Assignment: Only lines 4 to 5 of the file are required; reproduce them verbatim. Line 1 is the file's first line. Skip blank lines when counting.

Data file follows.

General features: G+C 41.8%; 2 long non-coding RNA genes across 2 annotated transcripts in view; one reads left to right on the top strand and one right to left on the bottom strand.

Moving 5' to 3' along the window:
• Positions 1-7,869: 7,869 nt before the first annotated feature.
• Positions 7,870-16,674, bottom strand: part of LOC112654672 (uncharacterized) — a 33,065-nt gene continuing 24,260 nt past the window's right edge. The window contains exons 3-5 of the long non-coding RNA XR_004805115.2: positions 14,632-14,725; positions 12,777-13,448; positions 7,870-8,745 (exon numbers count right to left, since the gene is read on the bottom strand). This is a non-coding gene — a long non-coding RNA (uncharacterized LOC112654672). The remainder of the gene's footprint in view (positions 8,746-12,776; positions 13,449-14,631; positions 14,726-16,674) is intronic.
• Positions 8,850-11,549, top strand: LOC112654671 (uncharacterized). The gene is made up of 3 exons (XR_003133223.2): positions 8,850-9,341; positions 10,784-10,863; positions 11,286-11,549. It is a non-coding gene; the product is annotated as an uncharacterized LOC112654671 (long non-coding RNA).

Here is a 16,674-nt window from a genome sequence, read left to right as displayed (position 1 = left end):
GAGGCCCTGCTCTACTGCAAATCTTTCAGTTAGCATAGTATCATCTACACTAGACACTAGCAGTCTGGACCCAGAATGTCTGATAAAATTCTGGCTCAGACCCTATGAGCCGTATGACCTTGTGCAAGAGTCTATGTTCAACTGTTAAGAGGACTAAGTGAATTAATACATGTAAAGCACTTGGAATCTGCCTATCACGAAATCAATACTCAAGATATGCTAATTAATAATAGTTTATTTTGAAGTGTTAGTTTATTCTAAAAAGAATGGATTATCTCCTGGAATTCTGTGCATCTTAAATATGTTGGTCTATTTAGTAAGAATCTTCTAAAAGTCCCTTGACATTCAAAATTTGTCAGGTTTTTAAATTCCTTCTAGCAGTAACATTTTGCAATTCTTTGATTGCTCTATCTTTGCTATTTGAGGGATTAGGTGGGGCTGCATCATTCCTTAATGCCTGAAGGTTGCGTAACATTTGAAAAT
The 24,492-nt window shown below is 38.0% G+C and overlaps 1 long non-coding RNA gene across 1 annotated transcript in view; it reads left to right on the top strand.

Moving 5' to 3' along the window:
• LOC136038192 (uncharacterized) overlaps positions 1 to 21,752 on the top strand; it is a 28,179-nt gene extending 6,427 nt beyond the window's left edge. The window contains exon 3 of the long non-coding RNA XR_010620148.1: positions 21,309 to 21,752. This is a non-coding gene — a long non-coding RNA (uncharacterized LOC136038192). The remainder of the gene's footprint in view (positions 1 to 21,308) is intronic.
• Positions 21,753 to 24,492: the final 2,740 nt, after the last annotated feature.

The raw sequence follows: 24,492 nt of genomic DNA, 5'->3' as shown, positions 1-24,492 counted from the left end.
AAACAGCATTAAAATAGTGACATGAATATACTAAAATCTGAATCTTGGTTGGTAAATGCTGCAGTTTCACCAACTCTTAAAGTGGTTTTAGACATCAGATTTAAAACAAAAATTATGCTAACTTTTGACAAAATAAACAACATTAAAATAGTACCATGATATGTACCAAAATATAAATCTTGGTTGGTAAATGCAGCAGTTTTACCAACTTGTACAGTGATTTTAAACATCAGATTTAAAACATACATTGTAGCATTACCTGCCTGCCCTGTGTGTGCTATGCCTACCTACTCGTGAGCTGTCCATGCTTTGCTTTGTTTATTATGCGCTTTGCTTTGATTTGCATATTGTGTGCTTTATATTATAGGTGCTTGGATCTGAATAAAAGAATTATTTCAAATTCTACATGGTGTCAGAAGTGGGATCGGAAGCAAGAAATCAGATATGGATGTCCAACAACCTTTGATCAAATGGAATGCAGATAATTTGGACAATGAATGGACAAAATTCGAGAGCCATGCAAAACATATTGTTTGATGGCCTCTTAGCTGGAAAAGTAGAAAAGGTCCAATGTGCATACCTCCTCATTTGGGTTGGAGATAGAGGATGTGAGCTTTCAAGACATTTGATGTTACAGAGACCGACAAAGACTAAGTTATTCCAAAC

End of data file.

• Positions 7,870-16,674, bottom strand: part of LOC112654672 (uncharacterized) — a 33,065-nt gene continuing 24,260 nt past the window's right edge. The window contains exons 3-5 of the long non-coding RNA XR_004805115.2: positions 14,632-14,725; positions 12,777-13,448; positions 7,870-8,745 (exon numbers count right to left, since the gene is read on the bottom strand). This is a non-coding gene — a long non-coding RNA (uncharacterized LOC112654672). The remainder of the gene's footprint in view (positions 8,746-12,776; positions 13,449-14,631; positions 14,726-16,674) is intronic.
• Positions 8,850-11,549, top strand: LOC112654671 (uncharacterized). The gene is made up of 3 exons (XR_003133223.2): positions 8,850-9,341; positions 10,784-10,863; positions 11,286-11,549. It is a non-coding gene; the product is annotated as an uncharacterized LOC112654671 (long non-coding RNA).